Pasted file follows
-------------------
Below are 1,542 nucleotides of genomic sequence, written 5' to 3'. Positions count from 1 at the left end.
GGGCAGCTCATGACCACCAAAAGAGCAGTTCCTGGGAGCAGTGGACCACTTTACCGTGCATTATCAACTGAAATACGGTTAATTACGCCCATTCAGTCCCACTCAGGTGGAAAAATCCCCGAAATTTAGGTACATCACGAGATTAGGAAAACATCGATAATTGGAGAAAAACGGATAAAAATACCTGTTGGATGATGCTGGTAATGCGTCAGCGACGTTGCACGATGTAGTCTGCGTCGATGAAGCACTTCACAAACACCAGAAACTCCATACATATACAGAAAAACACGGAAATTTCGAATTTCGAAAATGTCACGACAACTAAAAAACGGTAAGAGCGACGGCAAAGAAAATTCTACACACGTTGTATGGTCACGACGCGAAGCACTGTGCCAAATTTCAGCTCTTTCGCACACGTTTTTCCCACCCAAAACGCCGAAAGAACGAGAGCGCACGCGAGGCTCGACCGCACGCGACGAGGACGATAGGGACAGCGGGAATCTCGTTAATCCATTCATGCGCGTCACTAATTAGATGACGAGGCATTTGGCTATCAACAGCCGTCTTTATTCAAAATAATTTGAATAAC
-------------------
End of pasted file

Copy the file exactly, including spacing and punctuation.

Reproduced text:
Below are 1,542 nucleotides of genomic sequence, written 5' to 3'. Positions count from 1 at the left end.
GGGCAGCTCATGACCACCAAAAGAGCAGTTCCTGGGAGCAGTGGACCACTTTACCGTGCATTATCAACTGAAATACGGTTAATTACGCCCATTCAGTCCCACTCAGGTGGAAAAATCCCCGAAATTTAGGTACATCACGAGATTAGGAAAACATCGATAATTGGAGAAAAACGGATAAAAATACCTGTTGGATGATGCTGGTAATGCGTCAGCGACGTTGCACGATGTAGTCTGCGTCGATGAAGCACTTCACAAACACCAGAAACTCCATACATATACAGAAAAACACGGAAATTTCGAATTTCGAAAATGTCACGACAACTAAAAAACGGTAAGAGCGACGGCAAAGAAAATTCTACACACGTTGTATGGTCACGACGCGAAGCACTGTGCCAAATTTCAGCTCTTTCGCACACGTTTTTCCCACCCAAAACGCCGAAAGAACGAGAGCGCACGCGAGGCTCGACCGCACGCGACGAGGACGATAGGGACAGCGGGAATCTCGTTAATCCATTCATGCGCGTCACTAATTAGATGACGAGGCATTTGGCTATCAACAGCCGTCTTTATTCAAAATAATTTGAATAAC